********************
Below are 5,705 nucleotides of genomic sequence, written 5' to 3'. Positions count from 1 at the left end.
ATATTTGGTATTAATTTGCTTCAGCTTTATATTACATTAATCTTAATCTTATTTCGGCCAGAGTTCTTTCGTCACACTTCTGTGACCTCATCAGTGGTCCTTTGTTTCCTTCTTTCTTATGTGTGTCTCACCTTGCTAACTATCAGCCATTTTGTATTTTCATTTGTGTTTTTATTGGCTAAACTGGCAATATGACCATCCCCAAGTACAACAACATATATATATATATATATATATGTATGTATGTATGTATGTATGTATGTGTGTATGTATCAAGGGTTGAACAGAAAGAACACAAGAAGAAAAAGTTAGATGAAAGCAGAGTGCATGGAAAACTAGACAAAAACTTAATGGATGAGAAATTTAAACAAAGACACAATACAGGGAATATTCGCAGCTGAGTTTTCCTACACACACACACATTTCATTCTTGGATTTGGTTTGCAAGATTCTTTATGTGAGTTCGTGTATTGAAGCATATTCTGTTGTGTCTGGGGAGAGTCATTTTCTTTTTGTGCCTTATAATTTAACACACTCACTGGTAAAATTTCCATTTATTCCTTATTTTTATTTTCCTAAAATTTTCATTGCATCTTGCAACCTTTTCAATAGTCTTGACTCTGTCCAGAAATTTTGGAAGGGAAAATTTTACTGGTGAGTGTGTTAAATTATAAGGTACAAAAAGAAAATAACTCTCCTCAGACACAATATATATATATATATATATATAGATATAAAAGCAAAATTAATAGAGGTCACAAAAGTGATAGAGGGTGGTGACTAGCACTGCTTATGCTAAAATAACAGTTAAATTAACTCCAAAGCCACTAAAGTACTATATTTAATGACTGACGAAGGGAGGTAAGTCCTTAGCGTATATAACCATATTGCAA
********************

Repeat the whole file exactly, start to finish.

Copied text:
Below are 5,705 nucleotides of genomic sequence, written 5' to 3'. Positions count from 1 at the left end.
ATATTTGGTATTAATTTGCTTCAGCTTTATATTACATTAATCTTAATCTTATTTCGGCCAGAGTTCTTTCGTCACACTTCTGTGACCTCATCAGTGGTCCTTTGTTTCCTTCTTTCTTATGTGTGTCTCACCTTGCTAACTATCAGCCATTTTGTATTTTCATTTGTGTTTTTATTGGCTAAACTGGCAATATGACCATCCCCAAGTACAACAACATATATATATATATATATATATGTATGTATGTATGTATGTATGTATGTGTGTATGTATCAAGGGTTGAACAGAAAGAACACAAGAAGAAAAAGTTAGATGAAAGCAGAGTGCATGGAAAACTAGACAAAAACTTAATGGATGAGAAATTTAAACAAAGACACAATACAGGGAATATTCGCAGCTGAGTTTTCCTACACACACACACATTTCATTCTTGGATTTGGTTTGCAAGATTCTTTATGTGAGTTCGTGTATTGAAGCATATTCTGTTGTGTCTGGGGAGAGTCATTTTCTTTTTGTGCCTTATAATTTAACACACTCACTGGTAAAATTTCCATTTATTCCTTATTTTTATTTTCCTAAAATTTTCATTGCATCTTGCAACCTTTTCAATAGTCTTGACTCTGTCCAGAAATTTTGGAAGGGAAAATTTTACTGGTGAGTGTGTTAAATTATAAGGTACAAAAAGAAAATAACTCTCCTCAGACACAATATATATATATATATATATATAGATATAAAAGCAAAATTAATAGAGGTCACAAAAGTGATAGAGGGTGGTGACTAGCACTGCTTATGCTAAAATAACAGTTAAATTAACTCCAAAGCCACTAAAGTACTATATTTAATGACTGACGAAGGGAGGTAAGTCCTTAGCGTATATAACCATATTGCAA